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I have quite limited networking experience, so probably i'm asking about very simple things. I'm reading about linux bridge interfaces, and documentation states that there is no NAT by default and bridge interface just passes over packets as-is from one network to another. That confuses me: i'm imagining a LAN-behind-WiFi setup where my machine (let's name it access-point) can be connected to WiFi access point and share internet connection by bridging wireless0 to eth0. The LAN itself would have some own address range (say, 192.168.0.0/24) and, if i understand it correctly, connection would be processed in following way:

  • lan-device-1: send this frame with MAC 00::01 and with encapsulated dns query and source address 192.168.0.1 / target address 8.8.8.8 to eth0
  • access-point: just pushes frame from eth0 to wireless0
  • 8.8.8.8: extracts DNS query, prepares answer, but sees source address 192.168.0.1
  • some wild magic appears and forces response to go out to access-point IP address rather than to lan-device-1 address
  • access-point: receives answer from 8.8.8.8, wild magic reappears and tells access-point that this response belongs to lan-device-1 rather than access-point, so response is flushed down to eth0 with correct MAC address

Of course we live in world with no magic, so those assumptions are wrong. But how then packets are routed to correct destinations? It would be simple if NAT would be in place, but it isn't and i can't understand how A) remote machine knows where to send response and B) how intermediatry (access-point in example) differentiates it's own traffic from bridged traffic.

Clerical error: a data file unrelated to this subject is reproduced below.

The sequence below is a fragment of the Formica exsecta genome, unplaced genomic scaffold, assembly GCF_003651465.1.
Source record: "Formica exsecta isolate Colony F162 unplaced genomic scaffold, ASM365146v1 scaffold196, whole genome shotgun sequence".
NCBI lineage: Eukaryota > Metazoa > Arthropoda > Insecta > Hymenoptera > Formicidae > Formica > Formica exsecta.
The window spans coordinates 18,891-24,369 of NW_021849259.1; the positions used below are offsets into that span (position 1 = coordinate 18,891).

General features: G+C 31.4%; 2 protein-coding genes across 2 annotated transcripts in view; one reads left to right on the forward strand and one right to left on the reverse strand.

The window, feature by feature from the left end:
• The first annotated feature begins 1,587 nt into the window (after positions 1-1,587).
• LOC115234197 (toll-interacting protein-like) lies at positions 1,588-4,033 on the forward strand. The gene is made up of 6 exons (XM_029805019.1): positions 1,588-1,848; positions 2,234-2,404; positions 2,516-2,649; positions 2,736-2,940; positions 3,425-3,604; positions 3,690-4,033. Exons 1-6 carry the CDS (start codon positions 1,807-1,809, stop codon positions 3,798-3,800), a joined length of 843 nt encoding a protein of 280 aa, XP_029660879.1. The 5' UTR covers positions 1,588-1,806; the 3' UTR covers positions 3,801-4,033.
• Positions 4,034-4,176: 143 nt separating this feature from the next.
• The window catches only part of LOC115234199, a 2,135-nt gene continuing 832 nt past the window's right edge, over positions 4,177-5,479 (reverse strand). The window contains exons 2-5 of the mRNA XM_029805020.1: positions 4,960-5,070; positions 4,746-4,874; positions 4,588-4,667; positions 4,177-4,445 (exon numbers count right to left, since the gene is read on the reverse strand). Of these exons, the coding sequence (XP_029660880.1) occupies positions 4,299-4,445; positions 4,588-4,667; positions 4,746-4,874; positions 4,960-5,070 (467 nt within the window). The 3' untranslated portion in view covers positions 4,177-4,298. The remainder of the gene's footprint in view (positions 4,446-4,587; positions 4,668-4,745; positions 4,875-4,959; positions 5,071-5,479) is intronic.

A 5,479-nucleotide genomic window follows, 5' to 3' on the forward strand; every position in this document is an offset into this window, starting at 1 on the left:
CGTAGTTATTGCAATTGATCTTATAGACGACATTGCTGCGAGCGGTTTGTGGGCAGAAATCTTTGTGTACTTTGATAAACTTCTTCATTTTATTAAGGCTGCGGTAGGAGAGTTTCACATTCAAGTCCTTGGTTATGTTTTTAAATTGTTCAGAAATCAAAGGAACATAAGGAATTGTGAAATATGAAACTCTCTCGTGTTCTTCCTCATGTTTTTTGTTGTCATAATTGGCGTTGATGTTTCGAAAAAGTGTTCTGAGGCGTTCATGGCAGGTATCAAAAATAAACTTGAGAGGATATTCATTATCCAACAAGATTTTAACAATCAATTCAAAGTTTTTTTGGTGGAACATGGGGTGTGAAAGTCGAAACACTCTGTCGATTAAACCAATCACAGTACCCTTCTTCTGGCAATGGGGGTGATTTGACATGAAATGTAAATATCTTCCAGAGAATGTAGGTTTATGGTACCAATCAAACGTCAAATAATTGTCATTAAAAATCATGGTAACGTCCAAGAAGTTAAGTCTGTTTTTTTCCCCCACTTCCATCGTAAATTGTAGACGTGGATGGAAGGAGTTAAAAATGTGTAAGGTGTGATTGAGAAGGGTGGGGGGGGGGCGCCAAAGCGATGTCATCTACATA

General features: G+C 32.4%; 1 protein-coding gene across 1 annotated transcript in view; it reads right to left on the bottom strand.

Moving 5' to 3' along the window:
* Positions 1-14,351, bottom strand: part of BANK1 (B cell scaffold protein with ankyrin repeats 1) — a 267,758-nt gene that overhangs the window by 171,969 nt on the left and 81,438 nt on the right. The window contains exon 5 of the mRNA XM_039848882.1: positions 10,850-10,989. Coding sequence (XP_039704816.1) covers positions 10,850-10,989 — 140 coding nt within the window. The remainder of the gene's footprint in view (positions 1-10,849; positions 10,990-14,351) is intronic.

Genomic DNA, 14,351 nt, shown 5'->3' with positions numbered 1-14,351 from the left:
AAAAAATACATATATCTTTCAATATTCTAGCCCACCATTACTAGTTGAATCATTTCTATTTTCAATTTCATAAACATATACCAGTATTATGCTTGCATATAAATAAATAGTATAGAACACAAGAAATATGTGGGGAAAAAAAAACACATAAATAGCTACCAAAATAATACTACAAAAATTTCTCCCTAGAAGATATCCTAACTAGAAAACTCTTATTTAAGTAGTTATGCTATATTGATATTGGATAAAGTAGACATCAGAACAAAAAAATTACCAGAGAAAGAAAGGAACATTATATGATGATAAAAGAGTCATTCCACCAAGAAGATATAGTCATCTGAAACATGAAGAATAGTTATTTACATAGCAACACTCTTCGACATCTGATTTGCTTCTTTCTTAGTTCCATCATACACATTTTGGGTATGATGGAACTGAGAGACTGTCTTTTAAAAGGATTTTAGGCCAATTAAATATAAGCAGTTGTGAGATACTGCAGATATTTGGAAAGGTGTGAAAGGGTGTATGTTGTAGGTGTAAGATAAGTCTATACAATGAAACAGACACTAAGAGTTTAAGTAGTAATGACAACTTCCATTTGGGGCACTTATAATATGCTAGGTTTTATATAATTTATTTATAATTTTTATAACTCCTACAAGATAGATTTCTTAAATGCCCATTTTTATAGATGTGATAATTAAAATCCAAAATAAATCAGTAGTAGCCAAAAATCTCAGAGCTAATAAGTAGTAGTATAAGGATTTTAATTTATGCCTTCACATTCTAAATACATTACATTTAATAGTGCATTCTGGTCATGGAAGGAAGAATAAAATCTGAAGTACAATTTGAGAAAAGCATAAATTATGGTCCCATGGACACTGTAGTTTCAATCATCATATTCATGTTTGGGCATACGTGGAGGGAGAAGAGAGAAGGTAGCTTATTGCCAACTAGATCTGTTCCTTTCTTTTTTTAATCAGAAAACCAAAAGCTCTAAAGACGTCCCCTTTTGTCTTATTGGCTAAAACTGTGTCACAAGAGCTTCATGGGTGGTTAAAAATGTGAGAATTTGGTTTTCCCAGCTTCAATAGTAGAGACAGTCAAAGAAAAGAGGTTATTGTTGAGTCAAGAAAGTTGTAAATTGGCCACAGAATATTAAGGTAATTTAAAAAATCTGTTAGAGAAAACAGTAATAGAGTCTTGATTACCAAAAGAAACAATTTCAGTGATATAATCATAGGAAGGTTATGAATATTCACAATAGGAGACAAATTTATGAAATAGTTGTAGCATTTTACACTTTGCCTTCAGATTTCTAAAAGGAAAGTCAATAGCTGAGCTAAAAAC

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You seem to be confusing layer-2 and layer-3. Bridging is not routing. Bridging has nothing to do with layer-3 addresses, and routing removes the layer-2 addresses. Routers route packets, and bridges switch frames.

Routing happens at layer-3 with layer-3, e.g. IP, addresses. Routing routes layer-3 packets between networks.

Bridging happens with layer-2, e.g. MAC, addresses. Bridging delivers layer-2 frames directly from host-to-host on the same network.

If a packet is destined for a different network, the host will address the layer-3 packet to the destination host and the layer-2 frame used to encapsulate the layer-3 packet to the layer-2 address of its configured gateway (normally a router). A router will strip off the layer-2 frame, losing the layer-2 frame and addresses, inspect the destination layer-3 address on the packet, and forward the packet to the next interface, building a new frame for the next network.

Bridges that have all interfaces using the same layer-2 protocol, e.g. ethernet switches, are called transparent bridges, and they simply inspect the frame for the layer-2 address, switching it to an interface found in its MAC address table, or flooding it to all other interfaces if the destination MAC address is not in its MAC address table.

If a bridge connects two different layer-2 protocols, e.g. a WAP connecting ethernet and Wi-Fi, it must translate the frames between the different layer-2 protocols, and they are called translating bridges. They still use a MAC address table to determine the interface to which they will switch frames. Both ethernet and Wi-Fi use compatible 48-bit MAC addresses, so the addressing can remain the same, although the frames are different.